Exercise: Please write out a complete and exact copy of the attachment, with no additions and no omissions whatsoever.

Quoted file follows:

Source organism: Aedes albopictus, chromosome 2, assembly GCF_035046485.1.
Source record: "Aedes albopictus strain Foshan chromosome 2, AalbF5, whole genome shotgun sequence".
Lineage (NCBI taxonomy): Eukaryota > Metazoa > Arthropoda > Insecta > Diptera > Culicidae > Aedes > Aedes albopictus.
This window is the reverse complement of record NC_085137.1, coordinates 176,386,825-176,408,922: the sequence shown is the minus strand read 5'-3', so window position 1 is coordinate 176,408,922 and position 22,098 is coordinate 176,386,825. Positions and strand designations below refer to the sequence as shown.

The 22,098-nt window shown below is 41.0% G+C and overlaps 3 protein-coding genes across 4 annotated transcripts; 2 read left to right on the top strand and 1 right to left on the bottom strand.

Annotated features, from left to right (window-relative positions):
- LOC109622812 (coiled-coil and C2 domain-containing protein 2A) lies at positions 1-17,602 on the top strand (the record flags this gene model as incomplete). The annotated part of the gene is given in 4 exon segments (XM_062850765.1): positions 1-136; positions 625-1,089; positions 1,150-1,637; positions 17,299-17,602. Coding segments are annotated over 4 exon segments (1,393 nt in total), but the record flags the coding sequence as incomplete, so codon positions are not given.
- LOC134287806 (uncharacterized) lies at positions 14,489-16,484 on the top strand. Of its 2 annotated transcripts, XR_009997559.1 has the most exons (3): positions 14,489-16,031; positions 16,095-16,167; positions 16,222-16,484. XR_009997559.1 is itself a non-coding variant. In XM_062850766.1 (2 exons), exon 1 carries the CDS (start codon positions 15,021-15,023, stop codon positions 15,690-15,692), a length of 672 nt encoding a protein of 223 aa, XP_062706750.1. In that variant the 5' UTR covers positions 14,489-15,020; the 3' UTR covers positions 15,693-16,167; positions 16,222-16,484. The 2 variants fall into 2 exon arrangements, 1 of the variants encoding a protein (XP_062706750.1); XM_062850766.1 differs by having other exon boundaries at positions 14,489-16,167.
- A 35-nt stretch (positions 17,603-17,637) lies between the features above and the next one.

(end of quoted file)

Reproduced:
Source organism: Aedes albopictus, chromosome 2, assembly GCF_035046485.1.
Source record: "Aedes albopictus strain Foshan chromosome 2, AalbF5, whole genome shotgun sequence".
Lineage (NCBI taxonomy): Eukaryota > Metazoa > Arthropoda > Insecta > Diptera > Culicidae > Aedes > Aedes albopictus.
This window is the reverse complement of record NC_085137.1, coordinates 176,386,825-176,408,922: the sequence shown is the minus strand read 5'-3', so window position 1 is coordinate 176,408,922 and position 22,098 is coordinate 176,386,825. Positions and strand designations below refer to the sequence as shown.

The 22,098-nt window shown below is 41.0% G+C and overlaps 3 protein-coding genes across 4 annotated transcripts; 2 read left to right on the top strand and 1 right to left on the bottom strand.

Annotated features, from left to right (window-relative positions):
- LOC109622812 (coiled-coil and C2 domain-containing protein 2A) lies at positions 1-17,602 on the top strand (the record flags this gene model as incomplete). The annotated part of the gene is given in 4 exon segments (XM_062850765.1): positions 1-136; positions 625-1,089; positions 1,150-1,637; positions 17,299-17,602. Coding segments are annotated over 4 exon segments (1,393 nt in total), but the record flags the coding sequence as incomplete, so codon positions are not given.
- LOC134287806 (uncharacterized) lies at positions 14,489-16,484 on the top strand. Of its 2 annotated transcripts, XR_009997559.1 has the most exons (3): positions 14,489-16,031; positions 16,095-16,167; positions 16,222-16,484. XR_009997559.1 is itself a non-coding variant. In XM_062850766.1 (2 exons), exon 1 carries the CDS (start codon positions 15,021-15,023, stop codon positions 15,690-15,692), a length of 672 nt encoding a protein of 223 aa, XP_062706750.1. In that variant the 5' UTR covers positions 14,489-15,020; the 3' UTR covers positions 15,693-16,167; positions 16,222-16,484. The 2 variants fall into 2 exon arrangements, 1 of the variants encoding a protein (XP_062706750.1); XM_062850766.1 differs by having other exon boundaries at positions 14,489-16,167.
- A 35-nt stretch (positions 17,603-17,637) lies between the features above and the next one.